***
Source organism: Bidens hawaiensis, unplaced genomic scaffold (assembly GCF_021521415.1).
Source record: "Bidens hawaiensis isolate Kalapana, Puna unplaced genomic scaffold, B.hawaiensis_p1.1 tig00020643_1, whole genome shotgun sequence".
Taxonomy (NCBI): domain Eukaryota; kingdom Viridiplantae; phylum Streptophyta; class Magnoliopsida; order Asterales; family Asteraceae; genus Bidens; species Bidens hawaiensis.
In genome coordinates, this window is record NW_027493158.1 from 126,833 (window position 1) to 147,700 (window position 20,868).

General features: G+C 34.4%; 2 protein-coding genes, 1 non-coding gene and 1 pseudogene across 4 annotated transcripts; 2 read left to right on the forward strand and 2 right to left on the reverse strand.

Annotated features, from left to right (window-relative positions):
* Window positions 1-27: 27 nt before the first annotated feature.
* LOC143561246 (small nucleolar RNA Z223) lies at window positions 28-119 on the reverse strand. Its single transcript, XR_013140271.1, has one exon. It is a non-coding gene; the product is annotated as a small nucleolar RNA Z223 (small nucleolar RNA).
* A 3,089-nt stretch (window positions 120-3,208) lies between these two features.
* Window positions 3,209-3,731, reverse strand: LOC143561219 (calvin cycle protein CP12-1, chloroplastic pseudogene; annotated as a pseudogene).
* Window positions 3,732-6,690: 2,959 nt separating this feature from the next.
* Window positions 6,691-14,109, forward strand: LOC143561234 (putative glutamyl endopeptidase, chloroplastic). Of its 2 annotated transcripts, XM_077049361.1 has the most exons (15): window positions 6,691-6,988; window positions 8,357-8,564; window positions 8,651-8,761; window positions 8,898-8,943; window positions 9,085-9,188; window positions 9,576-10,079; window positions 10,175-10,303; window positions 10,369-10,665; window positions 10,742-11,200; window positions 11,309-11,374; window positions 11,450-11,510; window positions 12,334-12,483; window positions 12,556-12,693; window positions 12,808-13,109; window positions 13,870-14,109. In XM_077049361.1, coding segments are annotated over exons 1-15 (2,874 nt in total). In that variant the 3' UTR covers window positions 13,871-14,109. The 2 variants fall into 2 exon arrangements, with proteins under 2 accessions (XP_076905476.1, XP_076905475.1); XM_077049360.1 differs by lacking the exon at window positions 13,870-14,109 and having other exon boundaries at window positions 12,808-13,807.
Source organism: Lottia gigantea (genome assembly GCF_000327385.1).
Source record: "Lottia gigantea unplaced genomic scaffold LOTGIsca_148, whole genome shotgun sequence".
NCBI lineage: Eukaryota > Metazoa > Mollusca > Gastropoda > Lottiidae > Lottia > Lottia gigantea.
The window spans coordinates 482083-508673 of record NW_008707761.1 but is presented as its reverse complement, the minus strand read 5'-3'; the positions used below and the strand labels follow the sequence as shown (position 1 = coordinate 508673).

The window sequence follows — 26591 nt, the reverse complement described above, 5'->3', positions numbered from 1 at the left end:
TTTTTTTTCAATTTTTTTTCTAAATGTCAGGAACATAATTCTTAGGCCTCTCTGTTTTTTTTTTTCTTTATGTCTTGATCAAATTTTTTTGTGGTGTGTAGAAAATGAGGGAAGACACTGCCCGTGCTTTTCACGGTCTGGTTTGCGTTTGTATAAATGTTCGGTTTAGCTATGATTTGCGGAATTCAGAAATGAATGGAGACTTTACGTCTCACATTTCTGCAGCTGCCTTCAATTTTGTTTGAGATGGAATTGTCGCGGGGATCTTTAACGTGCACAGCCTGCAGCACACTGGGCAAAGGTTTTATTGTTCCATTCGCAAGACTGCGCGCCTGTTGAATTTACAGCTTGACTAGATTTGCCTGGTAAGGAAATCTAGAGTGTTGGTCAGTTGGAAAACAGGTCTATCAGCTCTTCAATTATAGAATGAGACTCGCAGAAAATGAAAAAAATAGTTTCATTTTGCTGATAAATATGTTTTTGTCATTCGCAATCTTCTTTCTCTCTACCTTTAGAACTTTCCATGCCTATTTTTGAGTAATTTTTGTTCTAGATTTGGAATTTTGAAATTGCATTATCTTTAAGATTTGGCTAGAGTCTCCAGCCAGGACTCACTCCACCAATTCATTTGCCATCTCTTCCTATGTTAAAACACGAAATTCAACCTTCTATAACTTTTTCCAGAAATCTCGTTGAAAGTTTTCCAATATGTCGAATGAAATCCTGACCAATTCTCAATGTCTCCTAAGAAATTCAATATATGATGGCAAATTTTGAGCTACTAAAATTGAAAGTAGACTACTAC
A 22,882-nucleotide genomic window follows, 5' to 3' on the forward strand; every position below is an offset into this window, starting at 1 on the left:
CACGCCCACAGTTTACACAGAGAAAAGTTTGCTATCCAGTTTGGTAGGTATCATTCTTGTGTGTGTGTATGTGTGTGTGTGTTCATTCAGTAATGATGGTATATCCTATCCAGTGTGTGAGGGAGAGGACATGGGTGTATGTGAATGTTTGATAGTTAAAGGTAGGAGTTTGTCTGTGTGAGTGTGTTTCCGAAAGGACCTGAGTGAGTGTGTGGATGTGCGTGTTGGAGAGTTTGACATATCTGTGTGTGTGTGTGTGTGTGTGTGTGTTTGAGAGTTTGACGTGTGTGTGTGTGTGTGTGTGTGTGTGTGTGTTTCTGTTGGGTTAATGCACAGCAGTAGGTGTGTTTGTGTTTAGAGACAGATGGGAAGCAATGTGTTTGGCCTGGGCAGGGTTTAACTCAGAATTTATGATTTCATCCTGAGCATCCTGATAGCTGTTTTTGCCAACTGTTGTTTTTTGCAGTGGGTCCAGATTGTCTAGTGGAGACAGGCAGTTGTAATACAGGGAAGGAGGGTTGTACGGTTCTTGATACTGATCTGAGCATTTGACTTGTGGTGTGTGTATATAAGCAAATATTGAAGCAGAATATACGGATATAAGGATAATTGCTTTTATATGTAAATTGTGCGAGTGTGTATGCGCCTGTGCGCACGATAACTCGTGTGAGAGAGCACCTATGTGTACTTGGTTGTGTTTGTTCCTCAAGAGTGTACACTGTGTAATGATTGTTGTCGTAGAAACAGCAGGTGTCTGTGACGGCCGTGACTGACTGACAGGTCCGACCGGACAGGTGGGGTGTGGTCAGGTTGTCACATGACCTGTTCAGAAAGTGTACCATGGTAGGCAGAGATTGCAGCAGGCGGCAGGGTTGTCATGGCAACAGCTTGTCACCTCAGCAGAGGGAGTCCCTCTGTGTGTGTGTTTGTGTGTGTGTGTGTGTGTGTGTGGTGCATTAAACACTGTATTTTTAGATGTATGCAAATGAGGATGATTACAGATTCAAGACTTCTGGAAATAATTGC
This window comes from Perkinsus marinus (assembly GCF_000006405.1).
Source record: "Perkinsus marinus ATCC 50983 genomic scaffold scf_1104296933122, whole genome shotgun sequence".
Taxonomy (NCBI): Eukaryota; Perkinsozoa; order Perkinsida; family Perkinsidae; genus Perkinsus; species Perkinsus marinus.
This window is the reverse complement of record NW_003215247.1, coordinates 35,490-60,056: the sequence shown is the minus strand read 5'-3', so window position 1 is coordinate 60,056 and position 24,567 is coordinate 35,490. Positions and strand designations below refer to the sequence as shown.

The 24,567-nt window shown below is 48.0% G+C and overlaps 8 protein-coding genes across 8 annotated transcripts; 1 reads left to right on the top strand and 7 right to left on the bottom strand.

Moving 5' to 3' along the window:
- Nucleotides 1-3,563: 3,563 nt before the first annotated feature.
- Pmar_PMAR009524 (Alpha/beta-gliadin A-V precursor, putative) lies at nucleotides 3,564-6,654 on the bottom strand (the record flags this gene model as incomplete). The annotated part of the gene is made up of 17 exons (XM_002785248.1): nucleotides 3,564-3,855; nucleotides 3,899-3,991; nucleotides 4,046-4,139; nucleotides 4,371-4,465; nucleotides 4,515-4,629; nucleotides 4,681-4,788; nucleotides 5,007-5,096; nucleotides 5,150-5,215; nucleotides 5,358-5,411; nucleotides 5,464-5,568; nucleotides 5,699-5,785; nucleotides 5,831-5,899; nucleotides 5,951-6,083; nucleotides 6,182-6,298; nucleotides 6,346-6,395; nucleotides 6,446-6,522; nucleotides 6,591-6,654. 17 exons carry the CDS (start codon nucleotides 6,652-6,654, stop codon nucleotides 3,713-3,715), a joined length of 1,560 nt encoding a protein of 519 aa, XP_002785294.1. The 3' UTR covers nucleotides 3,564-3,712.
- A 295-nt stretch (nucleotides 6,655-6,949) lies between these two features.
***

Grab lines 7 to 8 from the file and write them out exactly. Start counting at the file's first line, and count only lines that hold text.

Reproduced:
* Window positions 1-27: 27 nt before the first annotated feature.
* LOC143561246 (small nucleolar RNA Z223) lies at window positions 28-119 on the reverse strand. Its single transcript, XR_013140271.1, has one exon. It is a non-coding gene; the product is annotated as a small nucleolar RNA Z223 (small nucleolar RNA).